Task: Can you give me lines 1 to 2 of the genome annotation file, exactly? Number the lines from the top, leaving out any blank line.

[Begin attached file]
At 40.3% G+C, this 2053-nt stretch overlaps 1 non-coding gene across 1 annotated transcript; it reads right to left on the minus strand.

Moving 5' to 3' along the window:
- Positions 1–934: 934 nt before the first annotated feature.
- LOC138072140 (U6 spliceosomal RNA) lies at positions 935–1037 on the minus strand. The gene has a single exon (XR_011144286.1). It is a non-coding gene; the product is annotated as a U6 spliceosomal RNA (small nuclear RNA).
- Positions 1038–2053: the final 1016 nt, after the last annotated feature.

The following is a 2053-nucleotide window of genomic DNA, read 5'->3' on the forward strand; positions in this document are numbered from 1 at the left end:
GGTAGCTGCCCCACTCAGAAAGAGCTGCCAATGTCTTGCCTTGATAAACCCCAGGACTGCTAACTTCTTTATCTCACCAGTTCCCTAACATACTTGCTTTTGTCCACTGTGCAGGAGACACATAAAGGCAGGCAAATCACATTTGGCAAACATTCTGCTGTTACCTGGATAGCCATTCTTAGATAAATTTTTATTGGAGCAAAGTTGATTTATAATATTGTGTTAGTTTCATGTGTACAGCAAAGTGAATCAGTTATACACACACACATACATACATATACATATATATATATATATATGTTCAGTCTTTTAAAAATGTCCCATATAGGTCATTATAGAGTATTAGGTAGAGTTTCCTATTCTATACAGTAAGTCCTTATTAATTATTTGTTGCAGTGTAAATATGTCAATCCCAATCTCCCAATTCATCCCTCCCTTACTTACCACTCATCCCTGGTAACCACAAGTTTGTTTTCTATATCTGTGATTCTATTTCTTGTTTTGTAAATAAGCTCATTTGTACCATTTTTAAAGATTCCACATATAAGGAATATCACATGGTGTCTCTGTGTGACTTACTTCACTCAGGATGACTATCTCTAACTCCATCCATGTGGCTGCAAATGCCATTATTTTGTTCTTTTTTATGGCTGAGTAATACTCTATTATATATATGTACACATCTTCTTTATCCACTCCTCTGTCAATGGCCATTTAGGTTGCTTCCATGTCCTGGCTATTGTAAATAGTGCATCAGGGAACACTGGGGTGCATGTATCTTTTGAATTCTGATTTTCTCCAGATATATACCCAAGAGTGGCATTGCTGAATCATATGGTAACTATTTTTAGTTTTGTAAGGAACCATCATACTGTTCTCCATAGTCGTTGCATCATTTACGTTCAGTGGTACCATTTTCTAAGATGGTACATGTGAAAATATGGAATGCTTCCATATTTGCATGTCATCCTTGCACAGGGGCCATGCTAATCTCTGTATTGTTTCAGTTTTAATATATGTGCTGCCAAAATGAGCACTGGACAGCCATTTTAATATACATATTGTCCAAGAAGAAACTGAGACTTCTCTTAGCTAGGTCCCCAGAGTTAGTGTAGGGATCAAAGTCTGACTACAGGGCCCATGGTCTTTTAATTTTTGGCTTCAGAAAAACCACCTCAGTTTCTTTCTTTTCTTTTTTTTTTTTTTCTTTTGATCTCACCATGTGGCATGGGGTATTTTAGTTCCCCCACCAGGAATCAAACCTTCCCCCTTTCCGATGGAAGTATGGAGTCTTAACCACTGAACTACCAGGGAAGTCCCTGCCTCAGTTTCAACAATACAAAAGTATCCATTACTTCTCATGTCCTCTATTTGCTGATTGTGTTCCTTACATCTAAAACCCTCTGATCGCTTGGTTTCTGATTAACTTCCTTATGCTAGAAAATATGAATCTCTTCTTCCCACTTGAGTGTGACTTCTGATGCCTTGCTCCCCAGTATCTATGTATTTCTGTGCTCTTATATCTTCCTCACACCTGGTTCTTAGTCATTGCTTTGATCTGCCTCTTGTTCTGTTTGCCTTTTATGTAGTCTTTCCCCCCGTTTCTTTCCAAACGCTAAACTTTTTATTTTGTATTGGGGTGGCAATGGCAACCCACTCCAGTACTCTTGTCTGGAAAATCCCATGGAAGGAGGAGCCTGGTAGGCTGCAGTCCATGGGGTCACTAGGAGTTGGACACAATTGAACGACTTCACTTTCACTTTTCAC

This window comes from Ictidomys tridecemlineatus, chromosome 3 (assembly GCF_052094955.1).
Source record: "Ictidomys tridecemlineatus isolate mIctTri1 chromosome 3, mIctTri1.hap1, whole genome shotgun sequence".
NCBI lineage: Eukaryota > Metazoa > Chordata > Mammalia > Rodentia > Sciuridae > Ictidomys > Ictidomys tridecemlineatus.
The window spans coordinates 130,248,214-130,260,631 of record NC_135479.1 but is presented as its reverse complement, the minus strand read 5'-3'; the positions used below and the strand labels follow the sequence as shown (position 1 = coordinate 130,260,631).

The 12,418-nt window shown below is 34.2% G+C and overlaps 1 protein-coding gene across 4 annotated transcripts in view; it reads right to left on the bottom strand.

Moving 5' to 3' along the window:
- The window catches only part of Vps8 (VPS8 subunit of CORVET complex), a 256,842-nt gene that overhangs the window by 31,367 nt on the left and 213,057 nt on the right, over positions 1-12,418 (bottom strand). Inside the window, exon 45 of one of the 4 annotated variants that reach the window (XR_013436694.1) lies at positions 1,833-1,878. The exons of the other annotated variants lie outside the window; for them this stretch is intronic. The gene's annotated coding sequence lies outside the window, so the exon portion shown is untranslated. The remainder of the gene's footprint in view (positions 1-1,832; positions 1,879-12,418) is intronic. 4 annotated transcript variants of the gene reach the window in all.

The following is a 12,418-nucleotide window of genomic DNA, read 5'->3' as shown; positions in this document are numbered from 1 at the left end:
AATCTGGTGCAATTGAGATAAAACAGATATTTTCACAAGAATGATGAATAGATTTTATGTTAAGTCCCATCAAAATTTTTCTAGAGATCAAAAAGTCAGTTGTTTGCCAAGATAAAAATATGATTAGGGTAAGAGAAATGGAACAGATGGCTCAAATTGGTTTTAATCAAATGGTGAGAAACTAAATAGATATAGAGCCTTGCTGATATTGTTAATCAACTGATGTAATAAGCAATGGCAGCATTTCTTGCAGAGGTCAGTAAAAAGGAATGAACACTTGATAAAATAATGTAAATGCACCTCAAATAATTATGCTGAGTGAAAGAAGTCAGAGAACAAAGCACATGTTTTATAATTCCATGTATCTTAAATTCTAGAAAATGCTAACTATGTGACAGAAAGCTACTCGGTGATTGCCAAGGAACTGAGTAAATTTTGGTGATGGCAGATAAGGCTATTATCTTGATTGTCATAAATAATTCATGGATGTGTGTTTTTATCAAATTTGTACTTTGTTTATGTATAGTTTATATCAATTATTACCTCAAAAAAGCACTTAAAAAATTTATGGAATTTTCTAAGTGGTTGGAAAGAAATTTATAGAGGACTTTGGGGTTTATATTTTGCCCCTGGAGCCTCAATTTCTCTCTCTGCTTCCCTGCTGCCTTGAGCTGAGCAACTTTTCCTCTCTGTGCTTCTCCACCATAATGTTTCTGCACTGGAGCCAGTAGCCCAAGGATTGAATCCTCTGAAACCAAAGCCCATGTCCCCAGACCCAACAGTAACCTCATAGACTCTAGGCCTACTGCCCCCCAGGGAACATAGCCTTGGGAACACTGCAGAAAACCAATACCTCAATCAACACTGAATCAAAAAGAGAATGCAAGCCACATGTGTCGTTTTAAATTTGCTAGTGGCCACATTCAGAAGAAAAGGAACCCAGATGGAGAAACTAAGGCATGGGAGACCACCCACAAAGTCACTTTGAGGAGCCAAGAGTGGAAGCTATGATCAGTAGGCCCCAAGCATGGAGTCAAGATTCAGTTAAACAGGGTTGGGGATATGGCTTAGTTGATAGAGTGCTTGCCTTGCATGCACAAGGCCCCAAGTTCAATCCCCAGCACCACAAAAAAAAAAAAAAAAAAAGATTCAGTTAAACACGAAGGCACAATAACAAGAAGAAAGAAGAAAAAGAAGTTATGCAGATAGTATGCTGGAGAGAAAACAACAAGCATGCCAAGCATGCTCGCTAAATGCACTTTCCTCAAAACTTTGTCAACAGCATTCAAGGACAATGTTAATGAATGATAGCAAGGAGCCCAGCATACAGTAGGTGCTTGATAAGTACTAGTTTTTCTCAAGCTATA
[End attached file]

At 40.3% G+C, this 2053-nt stretch overlaps 1 non-coding gene across 1 annotated transcript; it reads right to left on the minus strand.

Moving 5' to 3' along the window: